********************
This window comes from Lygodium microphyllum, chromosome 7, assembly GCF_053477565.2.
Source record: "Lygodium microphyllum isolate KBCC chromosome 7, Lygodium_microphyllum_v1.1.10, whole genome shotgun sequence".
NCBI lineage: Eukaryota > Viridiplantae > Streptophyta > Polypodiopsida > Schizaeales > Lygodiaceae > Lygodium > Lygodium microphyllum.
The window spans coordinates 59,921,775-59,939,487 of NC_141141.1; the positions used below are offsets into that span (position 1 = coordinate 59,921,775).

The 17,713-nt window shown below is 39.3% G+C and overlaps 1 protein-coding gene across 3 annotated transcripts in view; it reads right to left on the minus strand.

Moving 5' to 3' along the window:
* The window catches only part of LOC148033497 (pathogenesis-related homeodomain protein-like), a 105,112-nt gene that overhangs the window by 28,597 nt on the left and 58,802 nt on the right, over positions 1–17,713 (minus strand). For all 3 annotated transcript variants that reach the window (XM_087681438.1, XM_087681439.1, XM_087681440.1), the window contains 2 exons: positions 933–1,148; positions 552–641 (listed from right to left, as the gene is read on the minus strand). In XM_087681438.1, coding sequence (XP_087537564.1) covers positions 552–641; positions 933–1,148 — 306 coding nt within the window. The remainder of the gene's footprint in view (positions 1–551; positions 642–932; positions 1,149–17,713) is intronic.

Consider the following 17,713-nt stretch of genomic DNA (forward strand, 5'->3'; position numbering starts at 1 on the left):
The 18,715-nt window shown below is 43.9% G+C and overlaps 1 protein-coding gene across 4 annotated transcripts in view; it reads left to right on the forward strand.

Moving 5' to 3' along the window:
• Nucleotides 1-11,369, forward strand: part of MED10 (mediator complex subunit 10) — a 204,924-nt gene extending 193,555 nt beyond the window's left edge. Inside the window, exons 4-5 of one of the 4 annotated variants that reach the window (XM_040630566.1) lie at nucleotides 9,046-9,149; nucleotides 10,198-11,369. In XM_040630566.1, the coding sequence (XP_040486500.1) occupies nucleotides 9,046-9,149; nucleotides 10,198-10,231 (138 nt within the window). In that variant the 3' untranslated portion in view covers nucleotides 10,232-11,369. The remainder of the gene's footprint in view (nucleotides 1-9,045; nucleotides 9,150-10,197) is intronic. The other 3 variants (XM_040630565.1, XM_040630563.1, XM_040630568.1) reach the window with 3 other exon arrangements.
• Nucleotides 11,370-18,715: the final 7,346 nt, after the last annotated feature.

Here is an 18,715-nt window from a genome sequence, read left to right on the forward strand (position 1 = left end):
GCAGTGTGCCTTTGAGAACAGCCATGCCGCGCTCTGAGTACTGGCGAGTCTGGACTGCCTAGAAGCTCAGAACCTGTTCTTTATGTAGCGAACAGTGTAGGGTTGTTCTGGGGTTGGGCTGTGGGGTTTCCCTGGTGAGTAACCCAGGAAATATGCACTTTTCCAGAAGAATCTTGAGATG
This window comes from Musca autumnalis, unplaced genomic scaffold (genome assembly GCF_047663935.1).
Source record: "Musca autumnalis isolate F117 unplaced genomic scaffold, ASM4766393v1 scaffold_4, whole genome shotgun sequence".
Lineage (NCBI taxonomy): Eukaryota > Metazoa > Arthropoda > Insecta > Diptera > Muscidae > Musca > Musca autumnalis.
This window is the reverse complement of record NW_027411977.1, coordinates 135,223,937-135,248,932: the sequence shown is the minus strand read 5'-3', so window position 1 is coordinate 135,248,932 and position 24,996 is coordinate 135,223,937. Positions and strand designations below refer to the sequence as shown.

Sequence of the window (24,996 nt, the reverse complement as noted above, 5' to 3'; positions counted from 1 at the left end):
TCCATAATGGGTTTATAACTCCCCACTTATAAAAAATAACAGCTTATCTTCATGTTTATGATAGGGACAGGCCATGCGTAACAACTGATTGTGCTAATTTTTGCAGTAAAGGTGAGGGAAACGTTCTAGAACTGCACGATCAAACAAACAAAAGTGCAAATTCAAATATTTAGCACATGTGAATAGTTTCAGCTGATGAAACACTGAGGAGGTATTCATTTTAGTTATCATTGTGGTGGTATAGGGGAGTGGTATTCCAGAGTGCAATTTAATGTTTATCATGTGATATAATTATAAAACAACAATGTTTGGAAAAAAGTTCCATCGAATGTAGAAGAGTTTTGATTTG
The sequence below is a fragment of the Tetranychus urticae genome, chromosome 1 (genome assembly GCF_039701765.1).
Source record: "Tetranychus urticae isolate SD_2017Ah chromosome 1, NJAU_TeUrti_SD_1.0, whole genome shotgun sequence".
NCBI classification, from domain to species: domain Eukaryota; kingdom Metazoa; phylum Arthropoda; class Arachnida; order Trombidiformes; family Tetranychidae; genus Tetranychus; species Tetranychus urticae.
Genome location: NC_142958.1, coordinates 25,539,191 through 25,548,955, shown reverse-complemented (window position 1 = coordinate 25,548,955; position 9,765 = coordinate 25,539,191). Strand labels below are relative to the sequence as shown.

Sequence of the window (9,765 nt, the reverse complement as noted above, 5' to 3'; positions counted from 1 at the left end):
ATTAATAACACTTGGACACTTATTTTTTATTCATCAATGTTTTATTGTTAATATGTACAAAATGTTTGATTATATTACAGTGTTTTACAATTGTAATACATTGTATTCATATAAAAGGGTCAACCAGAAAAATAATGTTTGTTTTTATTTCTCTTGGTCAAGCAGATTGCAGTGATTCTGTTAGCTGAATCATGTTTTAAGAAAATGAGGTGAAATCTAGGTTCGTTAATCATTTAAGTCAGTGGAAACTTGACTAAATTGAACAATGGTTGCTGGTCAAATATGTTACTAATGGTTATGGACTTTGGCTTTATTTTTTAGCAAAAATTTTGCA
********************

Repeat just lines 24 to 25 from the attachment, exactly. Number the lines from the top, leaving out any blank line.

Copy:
Genome location: NC_142958.1, coordinates 25,539,191 through 25,548,955, shown reverse-complemented (window position 1 = coordinate 25,548,955; position 9,765 = coordinate 25,539,191). Strand labels below are relative to the sequence as shown.

Sequence of the window (9,765 nt, the reverse complement as noted above, 5' to 3'; positions counted from 1 at the left end):